Bacocho - Puerto’s Oldest Subdivision
Before I’d ever been to Bacocho I knew I wouldn’t want to live there. The assumption that just because I was a gringa I would naturally live in a gringo ghetto was insulting to me. So for a year, while I looked for a property to build on, I refused to see anything in the neighborhood. Of course I wound up living in Bacocho.
Bacocho is not picturesque, it’s not typical Puerto, and it could be a middle class neighborhood anywhere in Mexico or even southern California. But neither is it a gringo enclave of wintertime residents. In my part of Bacocho, at least, there are as many single-story row houses as there are two-story ones with roof-top palapas. My neighbors are Mexicans and Italians; they work, they send their kids to the nearby private schools, and they let out a collective sigh of relief when they discovered that a language teacher was moving on to the block - as opposed to a part time resident, or surfers.
Bacocho is the oldest fraccionamiento (subdivision) in Puerto, dating back to 1975. A fraccionamiento, as opposed to a colonia, like Lázaro Cárdenas, is a planned residential neighborhood where streets are paved and utility lines installed before lots are sold.
Round-abouts (retornos) built around small parks are a signature feature of Bacocho. There are eight retornos, but they are numbered from 1 to 17. House numbers are totally random. You get to choose your own, regardless of your neighbor’s. When I registered my building plans with the municipality I asked what my address was. What ever you want it to be, I was told. According to the title my property is lot 1 of block 2 of super block 1. This is not to be confused with my mailing address or what’s on street signs.
I can’t say I don’t envy people who live near Zicatlea the charm, the beauty, and vitality of their neighborhoods. But that does not keep me from gloating when I hear about their problems with water, their neighbors, the Internet and the condition of their unpaved roads.
History: In the late 1960s, the federal government, with the help of loans from the World Bank and the InterAmerican Development Bank, decided to invest heavily in international tourism. By the end of 1968, the Bank of Mexico came up with six possible tourist destinations, which were then narrowed down to three: Cancún, Ixtapa, and Puerto Escondido. (The other three were los Cabos and Loreto, in Baja California, and Huatulco.) So it was that on July 21, 1970, president Gustavo Diaz Ordaz expropriated 1,329 hectares of San Pedro Mixtepec - a parcel that included Bacocho.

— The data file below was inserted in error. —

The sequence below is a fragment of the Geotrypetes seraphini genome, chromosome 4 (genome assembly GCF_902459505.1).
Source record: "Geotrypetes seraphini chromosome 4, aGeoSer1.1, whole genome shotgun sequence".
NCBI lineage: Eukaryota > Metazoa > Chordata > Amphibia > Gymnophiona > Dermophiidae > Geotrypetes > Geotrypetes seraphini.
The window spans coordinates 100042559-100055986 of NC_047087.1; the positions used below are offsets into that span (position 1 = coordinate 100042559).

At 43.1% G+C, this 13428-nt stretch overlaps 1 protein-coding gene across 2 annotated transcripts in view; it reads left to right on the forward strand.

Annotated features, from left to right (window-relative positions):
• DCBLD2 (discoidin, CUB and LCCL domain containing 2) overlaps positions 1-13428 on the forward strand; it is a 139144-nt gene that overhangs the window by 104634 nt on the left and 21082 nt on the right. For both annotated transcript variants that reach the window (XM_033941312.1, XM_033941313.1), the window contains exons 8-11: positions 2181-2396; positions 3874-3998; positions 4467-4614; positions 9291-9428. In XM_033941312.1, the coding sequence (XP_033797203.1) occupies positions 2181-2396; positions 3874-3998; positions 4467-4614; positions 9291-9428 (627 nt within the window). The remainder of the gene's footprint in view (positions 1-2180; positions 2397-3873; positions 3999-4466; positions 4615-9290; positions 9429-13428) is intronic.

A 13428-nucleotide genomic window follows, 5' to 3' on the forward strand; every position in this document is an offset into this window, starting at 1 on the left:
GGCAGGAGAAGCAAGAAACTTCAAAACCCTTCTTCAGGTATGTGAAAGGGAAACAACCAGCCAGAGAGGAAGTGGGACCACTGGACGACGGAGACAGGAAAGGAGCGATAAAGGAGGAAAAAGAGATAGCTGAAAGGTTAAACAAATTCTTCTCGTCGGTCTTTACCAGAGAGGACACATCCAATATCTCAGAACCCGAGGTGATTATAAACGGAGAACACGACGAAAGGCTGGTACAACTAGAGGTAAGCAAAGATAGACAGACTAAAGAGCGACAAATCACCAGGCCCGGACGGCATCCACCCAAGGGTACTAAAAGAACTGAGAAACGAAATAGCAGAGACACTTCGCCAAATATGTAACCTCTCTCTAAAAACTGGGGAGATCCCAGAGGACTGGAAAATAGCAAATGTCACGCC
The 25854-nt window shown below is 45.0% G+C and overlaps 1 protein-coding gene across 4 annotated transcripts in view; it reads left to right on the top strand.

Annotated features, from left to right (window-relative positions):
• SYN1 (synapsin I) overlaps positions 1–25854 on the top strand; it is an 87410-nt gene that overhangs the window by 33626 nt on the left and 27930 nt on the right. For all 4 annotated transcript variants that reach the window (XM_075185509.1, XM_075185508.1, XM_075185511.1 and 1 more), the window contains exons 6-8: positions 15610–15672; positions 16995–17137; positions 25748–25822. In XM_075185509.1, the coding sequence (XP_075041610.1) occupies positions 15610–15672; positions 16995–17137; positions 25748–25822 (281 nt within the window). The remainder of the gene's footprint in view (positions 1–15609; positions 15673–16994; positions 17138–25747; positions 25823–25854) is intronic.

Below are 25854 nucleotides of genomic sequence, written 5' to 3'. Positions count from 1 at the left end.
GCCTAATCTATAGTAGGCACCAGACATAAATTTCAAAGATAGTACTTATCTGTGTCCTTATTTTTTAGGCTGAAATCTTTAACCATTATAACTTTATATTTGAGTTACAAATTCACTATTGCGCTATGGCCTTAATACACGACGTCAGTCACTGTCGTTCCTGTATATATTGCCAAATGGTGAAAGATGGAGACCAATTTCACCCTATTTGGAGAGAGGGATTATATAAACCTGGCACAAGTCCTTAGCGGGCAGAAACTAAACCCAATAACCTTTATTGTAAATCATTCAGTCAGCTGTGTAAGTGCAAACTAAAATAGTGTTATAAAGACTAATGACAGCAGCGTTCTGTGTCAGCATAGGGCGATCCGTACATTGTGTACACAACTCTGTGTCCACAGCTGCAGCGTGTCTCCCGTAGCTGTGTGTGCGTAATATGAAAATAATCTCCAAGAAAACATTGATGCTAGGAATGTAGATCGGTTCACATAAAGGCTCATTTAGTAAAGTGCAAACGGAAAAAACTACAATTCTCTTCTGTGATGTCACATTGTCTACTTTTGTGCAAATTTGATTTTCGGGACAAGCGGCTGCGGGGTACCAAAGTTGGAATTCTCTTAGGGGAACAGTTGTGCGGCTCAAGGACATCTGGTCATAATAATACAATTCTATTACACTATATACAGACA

Fonatur, started developing Puerto in 1975, but it pulled out in 1982 when it was unable to resolve the claims of Santa Maria Colotepec to part of the expropriated land. During its brief stay, Fonatur gave us, among other gifts, an international airport (completed in 1985) and the streets and electric lines of Bacocho.
The land trust of Puerto Escondido (FIPE), which is a state entity, sold the lots of the subdivision, mostly to investors from Oaxaca. The investors were under no obligation to build, and they didn’t. In the 1980s FIPE built the one-story row houses that dot the neighborhood. Building has never stopped since then. Still there are many vacant lots; some belong to the original investors and some are genuinely abandoned, with no current owner on record. I bought my corner lot as soon as it came on to the market in 2007. I believe the seller, a young woman from Oaxaca, was an heir of the original owner.
Every morning when I wake up to the sound of the birds in the trees in the vacant lots in front of my house, I feel like I live in the country or across from a park, and I am very content. I walk a few blocks to Cafecito for a cappuccino; life is good.
by Barbara Joan Schaffer